State Your Case: Why Richie Petitbon's "body of work" deserves HOF consideration
Few in NFL history knew defense like Richie Petitbon – knew how to play it, knew how to coach it.
Petitbon played safety in the NFL for 14 seasons and then spent 15 more seasons coaching it. He excelled in both capacities, winning NFL championships on the field and on the sideline.
And that’s the sticky part of Petitbon’s Hall of Fame candidacy. The Hall mandates that a candidate either be considered as a player … or as a coach … or as a contributor – with no overlap. There isn’t supposed to be any consideration of a candidate's “body of work,” just the strongest facet of his resume.
Dick LeBeau, like Petitbon, was as superb a defensive coach as he was a defensive player. LeBeau intercepted 62 career passes and was enshrined in Canton as a cornerback, supposedly with no regard for the fact he invented the zone blitz, coordinated six top-ranked defenses and won two Lombardi Trophies as an assistant coach.
John Madden was an excellent coach who left as large a footprint on the game after he left the field. Madden did win almost 74 percent of his career games with the Raiders plus a Super Bowl, earning him enshrinement in Canton as a coach. But the voters were supposed to ignore his impact on the culture of football as both a TV analyst and the namesake of the “Madden” video game.
Petitbon likewise is a “body of work” candidate.
First, let’s examine his playing career. Petitbon arrived in the NFL as a second-round draft pick out of Tulane, the 21st overall selection by the Chicago Bears in 1959. He became a walk-in starter at cornerback as a rookie, intercepting three passes and returning one for a touchdown.
Chicago’s Hall of Fame coach George Halas moved Petitbon to safety in 1960 and he stayed there for the next 13 seasons – nine with the Bears, two with the Rams and two with the Redskins. Another Hall of Fame coach, George Allen, loved veteran players and traded for the 31-year-old Petitbon when he was with the Rams in 1969. When Allen became the head coach of the Redskins in 1971, he brought Petitbon along with him.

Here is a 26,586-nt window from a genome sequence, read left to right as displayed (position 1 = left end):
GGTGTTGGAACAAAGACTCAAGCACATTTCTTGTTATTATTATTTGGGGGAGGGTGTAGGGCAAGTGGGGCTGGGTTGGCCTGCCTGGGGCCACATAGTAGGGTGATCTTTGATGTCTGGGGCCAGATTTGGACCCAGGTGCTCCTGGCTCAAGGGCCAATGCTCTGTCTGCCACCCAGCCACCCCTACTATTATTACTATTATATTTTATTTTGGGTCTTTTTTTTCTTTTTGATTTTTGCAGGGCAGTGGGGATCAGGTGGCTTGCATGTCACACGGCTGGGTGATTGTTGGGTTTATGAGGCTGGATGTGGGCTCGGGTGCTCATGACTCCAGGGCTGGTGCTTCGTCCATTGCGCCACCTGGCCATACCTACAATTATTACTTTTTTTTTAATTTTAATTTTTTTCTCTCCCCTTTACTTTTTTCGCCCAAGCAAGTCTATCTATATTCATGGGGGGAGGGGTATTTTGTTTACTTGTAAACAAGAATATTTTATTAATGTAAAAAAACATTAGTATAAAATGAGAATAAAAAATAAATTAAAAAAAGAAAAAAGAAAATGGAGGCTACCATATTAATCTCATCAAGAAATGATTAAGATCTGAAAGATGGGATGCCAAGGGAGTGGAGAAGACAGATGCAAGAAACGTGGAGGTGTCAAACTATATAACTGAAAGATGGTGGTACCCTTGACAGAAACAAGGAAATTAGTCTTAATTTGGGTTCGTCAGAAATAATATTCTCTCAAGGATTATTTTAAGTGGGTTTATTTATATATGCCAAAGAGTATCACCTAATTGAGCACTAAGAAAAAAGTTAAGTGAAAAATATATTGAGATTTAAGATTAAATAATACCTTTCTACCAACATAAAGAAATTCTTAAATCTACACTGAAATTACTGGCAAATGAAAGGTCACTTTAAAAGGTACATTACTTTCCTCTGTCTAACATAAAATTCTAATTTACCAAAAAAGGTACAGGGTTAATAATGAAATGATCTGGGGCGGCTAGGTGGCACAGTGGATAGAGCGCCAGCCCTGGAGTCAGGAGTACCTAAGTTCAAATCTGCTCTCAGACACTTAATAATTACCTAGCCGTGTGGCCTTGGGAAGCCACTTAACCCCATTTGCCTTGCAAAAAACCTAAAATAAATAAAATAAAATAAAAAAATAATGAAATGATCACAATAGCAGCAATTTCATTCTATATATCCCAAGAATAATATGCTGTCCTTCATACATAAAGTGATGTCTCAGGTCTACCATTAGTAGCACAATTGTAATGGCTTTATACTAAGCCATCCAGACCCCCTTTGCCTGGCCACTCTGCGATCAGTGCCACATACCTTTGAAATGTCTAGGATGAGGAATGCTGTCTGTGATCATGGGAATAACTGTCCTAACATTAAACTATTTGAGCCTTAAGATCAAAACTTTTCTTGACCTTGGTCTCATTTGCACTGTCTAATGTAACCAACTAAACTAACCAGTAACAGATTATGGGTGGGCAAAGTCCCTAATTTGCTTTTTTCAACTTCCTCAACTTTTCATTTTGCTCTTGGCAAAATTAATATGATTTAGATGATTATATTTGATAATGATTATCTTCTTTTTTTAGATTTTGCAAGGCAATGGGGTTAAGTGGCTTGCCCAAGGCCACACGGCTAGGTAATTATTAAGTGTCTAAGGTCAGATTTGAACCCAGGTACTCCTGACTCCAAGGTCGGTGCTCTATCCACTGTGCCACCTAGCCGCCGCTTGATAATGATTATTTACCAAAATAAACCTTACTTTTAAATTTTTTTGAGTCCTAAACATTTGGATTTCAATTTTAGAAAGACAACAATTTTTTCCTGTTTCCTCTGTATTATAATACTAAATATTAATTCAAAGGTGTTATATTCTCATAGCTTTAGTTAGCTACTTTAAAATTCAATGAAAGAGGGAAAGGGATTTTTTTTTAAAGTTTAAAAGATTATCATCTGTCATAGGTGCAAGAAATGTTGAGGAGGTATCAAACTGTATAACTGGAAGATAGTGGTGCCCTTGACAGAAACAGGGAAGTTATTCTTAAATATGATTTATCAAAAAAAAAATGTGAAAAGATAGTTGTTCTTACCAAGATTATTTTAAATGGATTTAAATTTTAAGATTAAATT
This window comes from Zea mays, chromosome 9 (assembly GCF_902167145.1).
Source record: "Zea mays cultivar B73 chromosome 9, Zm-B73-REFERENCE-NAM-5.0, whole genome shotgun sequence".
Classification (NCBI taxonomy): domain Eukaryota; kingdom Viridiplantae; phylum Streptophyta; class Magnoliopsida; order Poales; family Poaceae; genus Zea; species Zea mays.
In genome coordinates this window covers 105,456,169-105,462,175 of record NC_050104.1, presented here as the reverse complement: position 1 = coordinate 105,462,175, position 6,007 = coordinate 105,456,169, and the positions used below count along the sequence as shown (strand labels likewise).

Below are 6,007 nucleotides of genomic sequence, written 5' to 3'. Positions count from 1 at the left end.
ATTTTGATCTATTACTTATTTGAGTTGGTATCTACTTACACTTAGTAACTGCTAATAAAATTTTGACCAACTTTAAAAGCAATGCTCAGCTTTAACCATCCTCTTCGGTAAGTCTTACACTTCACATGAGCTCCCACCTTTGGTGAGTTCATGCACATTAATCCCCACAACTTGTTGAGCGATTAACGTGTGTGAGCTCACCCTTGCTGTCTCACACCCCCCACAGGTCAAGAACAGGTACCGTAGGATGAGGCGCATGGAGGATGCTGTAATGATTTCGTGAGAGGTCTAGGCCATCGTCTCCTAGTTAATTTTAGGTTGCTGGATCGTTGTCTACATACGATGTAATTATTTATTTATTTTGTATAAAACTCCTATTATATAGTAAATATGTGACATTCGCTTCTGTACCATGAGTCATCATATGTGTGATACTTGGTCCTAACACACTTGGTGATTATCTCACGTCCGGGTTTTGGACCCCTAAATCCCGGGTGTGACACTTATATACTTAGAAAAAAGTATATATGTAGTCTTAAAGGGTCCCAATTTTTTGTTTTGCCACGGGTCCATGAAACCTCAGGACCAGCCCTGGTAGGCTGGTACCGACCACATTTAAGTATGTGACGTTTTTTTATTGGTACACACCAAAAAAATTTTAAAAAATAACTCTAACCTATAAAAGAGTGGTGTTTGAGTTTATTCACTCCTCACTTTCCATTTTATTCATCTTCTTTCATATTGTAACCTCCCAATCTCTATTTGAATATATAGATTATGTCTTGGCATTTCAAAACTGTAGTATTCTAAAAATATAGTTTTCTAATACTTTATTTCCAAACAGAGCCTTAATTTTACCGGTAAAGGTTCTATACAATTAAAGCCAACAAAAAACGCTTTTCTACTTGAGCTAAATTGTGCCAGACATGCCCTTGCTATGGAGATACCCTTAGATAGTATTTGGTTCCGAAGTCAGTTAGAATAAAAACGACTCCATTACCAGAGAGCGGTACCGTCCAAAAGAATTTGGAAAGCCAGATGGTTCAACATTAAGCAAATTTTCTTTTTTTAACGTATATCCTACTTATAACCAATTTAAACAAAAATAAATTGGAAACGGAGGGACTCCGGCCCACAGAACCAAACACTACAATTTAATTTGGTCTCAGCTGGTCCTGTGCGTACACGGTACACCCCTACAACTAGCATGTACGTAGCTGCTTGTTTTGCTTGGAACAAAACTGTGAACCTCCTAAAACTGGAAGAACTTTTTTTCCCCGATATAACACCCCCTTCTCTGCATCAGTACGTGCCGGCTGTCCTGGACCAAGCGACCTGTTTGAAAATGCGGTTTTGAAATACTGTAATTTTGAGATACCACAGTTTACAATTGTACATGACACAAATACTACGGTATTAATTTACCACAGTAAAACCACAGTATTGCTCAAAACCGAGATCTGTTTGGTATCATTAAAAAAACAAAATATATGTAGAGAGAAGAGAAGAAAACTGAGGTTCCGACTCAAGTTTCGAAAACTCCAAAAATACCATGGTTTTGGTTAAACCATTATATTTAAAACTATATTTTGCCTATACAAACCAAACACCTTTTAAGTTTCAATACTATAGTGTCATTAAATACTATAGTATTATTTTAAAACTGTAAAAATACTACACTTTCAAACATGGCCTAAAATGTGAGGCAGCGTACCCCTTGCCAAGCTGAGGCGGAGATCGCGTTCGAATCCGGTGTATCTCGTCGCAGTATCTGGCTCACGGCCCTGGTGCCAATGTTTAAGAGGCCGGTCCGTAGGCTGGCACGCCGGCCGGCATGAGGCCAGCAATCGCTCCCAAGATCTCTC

Petitbon won an NFL title on the field with the Bears in 1963, then helped the Rams win an NFC West title off the field in 1969 and the Redskins win an NFC title in 1972.
Petitbon intercepted 48 career passes and recovered another 13 fumbles, scoring three defensive touchdowns. He intercepted six passes for an NFL-leading 212 yards, including a Chicago franchise record 101-yard runback against the Rams for a touchdown, on his way to the first of four Pro Bowls in 1962. He intercepted a career-high eight passes in Chicago’s championship season in 1963 and his 38 interceptions with the Bears rank second in franchise history.
Petitbon began his second NFL career in 1978, returning to the Redskins under Jack Pardee to coach the secondary. When Hall of Famer Joe Gibbs became the head coach in 1981, Petitbon was promoted to defensive coordinator. Gibbs ran the offense and Petitbon the defense on a team that would win three Super Bowls over the next 11 seasons.
Petitbon’s units led the NFL in scoring defense in 1981, in run defense in 1983 and in pass defense in 1985. The Redskins collected at least 50 sacks in six of Petitbon’s 11 seasons as coordinator, including 66 in 1984. His Redskins also intercepted 34 passes in 1983 and forced 42 turnovers in 1989. Three of his defenses finished in the NFL’s Top 5 and two more finished in the Top 10.
Richie Petitbon was among the best at what he did as a player and among the best at what he did as a coach. That gives him a “body of work” worthy of Hall of Fame discussion.